But no, he wasn't thinking along those lines, even though he identified one of the brain's primary functions as to protect us. He was referring to the way the brain receives information and puts it in virtual drawers, or what he called "buckets." We categorize the world and evaluate things based on whether they might be harmful or beneficial to us. Categorizing helps us learn associatively: New Object X is similar to Familiar Object Y, and Y is good, some X is most likely good too. This is also an aspect of the brain's protective function.
The downside, as I observe it, is that our brave new Web-Wide World exposes us to more stimuli and information than our brains can properly process. Too much of the information is inaccurate or incomplete, and we need Snopes or some equivalent as a third-party bullshit detector, but that's a side-issue. If our brains do not have time to figure out which bucket something belongs in, we tend to winnow down the number of buckets we use.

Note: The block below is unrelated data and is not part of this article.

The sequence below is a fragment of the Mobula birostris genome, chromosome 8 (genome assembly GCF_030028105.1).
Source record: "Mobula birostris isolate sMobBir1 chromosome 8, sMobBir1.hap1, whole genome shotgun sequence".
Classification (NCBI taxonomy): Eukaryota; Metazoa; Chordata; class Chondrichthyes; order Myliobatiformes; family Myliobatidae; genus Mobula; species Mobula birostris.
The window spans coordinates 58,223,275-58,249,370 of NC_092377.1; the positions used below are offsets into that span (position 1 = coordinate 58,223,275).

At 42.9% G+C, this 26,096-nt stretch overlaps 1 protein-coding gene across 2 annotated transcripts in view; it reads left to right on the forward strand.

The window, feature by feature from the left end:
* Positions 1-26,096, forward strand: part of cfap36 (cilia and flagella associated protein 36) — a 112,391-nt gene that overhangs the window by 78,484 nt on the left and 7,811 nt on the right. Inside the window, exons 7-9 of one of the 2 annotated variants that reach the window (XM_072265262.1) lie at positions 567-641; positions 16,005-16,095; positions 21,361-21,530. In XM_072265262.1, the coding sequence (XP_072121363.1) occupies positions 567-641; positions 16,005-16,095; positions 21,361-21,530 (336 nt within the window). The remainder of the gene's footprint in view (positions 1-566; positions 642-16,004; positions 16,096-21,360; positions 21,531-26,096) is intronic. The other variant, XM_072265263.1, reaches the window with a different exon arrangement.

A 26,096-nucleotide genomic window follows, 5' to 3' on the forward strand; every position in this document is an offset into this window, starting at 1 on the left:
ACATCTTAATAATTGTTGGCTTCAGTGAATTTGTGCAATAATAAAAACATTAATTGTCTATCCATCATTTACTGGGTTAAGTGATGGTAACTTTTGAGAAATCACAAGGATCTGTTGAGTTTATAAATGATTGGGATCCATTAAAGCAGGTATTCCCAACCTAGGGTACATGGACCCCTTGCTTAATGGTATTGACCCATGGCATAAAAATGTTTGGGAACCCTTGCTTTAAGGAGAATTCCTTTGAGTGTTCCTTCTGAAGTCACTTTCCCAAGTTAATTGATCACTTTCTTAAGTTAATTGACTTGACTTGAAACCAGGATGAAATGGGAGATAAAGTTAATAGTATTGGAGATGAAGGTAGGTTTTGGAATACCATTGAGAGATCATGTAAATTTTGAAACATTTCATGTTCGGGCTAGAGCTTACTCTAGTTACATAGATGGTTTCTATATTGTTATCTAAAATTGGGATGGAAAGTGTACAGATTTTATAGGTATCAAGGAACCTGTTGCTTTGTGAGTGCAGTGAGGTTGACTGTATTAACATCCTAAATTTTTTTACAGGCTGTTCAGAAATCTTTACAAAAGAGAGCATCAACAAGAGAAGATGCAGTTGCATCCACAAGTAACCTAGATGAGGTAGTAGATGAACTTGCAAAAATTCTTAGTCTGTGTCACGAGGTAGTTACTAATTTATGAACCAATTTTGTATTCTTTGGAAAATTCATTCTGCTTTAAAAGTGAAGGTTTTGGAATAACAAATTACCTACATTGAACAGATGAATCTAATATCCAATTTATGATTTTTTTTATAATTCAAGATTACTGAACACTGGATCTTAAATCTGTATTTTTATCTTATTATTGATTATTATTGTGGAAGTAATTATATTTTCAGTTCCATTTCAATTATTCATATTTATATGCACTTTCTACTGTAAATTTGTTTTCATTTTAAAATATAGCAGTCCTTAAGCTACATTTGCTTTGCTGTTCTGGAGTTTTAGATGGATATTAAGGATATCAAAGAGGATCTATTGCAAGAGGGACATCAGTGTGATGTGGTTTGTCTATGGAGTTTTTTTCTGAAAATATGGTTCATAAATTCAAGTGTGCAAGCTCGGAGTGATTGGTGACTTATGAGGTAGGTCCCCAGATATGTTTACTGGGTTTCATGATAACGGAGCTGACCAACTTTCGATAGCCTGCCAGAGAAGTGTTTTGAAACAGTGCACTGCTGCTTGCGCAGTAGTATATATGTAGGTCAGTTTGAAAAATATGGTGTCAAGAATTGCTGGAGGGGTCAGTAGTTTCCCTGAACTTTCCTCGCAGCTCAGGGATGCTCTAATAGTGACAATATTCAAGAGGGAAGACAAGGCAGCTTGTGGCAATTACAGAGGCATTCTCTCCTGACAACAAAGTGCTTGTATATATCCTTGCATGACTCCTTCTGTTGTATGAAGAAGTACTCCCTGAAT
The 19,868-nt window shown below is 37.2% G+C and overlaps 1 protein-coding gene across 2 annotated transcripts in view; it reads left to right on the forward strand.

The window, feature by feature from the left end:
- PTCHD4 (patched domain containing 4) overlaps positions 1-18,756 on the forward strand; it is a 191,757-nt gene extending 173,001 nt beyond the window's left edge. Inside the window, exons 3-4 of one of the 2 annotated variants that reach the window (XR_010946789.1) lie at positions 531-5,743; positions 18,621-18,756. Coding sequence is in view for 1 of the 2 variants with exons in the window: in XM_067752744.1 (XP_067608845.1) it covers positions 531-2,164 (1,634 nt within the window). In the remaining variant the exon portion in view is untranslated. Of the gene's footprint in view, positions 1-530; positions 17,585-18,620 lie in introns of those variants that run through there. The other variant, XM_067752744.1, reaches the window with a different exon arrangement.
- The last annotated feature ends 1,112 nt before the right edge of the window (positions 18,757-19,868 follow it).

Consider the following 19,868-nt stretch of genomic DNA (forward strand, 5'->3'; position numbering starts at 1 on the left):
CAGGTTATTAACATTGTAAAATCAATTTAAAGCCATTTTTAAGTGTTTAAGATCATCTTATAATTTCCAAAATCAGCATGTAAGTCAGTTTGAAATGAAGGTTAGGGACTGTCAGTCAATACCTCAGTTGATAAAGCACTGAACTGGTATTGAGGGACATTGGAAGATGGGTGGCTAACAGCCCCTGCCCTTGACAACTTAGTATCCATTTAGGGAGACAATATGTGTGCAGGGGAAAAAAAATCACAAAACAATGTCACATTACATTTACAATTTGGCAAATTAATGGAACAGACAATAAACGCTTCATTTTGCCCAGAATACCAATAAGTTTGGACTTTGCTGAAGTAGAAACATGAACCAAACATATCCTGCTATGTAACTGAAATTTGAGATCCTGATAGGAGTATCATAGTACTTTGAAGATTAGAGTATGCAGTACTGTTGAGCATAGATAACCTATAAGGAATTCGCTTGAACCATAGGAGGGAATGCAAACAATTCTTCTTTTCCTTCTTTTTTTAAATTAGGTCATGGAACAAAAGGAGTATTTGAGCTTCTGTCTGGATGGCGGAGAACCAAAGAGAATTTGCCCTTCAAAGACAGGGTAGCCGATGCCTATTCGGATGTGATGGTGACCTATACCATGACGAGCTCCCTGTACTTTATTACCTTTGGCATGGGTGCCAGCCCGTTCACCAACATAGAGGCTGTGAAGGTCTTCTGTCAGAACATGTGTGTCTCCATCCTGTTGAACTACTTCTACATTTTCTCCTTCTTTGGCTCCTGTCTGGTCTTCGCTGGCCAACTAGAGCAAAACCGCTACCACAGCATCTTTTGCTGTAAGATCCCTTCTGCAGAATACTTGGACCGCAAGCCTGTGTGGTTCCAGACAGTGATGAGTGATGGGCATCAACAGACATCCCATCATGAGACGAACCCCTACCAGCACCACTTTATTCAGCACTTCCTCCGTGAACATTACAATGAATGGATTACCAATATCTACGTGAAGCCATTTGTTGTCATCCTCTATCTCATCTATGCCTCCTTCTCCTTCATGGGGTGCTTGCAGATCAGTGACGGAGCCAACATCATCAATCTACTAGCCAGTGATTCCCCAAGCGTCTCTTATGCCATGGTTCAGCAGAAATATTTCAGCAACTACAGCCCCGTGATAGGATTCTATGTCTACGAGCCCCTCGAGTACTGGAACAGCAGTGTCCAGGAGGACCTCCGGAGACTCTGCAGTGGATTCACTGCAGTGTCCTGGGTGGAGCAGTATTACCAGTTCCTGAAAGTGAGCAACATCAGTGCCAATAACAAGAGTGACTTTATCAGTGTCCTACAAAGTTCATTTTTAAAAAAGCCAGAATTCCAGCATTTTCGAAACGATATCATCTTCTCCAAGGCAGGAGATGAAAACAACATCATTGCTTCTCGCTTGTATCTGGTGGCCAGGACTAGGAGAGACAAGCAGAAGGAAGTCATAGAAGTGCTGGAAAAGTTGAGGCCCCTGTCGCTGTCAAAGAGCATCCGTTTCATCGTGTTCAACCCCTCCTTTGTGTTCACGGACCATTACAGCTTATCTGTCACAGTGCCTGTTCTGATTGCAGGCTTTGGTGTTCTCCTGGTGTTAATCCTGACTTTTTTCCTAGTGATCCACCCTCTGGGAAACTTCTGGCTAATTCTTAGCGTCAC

Too often, that number of buckets is reduced to two. We stuff information haphazardly into buckets labeled "harmful" and "beneficial." Perhaps later we'll devote the time to examine something and categorize it appropriately, but perhaps we won't.